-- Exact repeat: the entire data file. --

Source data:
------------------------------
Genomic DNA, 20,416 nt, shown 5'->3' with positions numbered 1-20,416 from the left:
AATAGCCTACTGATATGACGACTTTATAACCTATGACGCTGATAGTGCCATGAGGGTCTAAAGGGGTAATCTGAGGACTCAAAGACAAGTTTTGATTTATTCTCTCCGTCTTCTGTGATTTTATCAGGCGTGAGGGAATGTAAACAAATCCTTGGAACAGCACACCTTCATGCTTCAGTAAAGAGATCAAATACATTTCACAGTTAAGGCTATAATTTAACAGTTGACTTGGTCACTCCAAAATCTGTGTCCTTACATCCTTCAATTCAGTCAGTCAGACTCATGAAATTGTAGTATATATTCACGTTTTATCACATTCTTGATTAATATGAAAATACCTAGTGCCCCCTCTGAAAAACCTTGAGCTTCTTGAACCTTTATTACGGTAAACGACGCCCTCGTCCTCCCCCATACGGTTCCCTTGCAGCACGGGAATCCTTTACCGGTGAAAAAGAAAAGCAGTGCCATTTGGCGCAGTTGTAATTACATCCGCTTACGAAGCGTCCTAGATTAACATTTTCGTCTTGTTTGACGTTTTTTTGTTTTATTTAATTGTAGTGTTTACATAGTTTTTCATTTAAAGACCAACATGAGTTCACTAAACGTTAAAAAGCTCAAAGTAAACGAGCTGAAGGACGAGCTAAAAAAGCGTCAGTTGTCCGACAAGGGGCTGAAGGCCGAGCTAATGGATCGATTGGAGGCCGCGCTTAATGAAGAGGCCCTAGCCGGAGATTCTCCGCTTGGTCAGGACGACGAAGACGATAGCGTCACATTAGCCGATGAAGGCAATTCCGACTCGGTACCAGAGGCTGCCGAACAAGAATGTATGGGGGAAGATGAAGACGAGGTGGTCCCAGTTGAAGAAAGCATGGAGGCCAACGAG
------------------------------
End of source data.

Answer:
Genomic DNA, 20,416 nt, shown 5'->3' with positions numbered 1-20,416 from the left:
AATAGCCTACTGATATGACGACTTTATAACCTATGACGCTGATAGTGCCATGAGGGTCTAAAGGGGTAATCTGAGGACTCAAAGACAAGTTTTGATTTATTCTCTCCGTCTTCTGTGATTTTATCAGGCGTGAGGGAATGTAAACAAATCCTTGGAACAGCACACCTTCATGCTTCAGTAAAGAGATCAAATACATTTCACAGTTAAGGCTATAATTTAACAGTTGACTTGGTCACTCCAAAATCTGTGTCCTTACATCCTTCAATTCAGTCAGTCAGACTCATGAAATTGTAGTATATATTCACGTTTTATCACATTCTTGATTAATATGAAAATACCTAGTGCCCCCTCTGAAAAACCTTGAGCTTCTTGAACCTTTATTACGGTAAACGACGCCCTCGTCCTCCCCCATACGGTTCCCTTGCAGCACGGGAATCCTTTACCGGTGAAAAAGAAAAGCAGTGCCATTTGGCGCAGTTGTAATTACATCCGCTTACGAAGCGTCCTAGATTAACATTTTCGTCTTGTTTGACGTTTTTTTGTTTTATTTAATTGTAGTGTTTACATAGTTTTTCATTTAAAGACCAACATGAGTTCACTAAACGTTAAAAAGCTCAAAGTAAACGAGCTGAAGGACGAGCTAAAAAAGCGTCAGTTGTCCGACAAGGGGCTGAAGGCCGAGCTAATGGATCGATTGGAGGCCGCGCTTAATGAAGAGGCCCTAGCCGGAGATTCTCCGCTTGGTCAGGACGACGAAGACGATAGCGTCACATTAGCCGATGAAGGCAATTCCGACTCGGTACCAGAGGCTGCCGAACAAGAATGTATGGGGGAAGATGAAGACGAGGTGGTCCCAGTTGAAGAAAGCATGGAGGCCAACGAG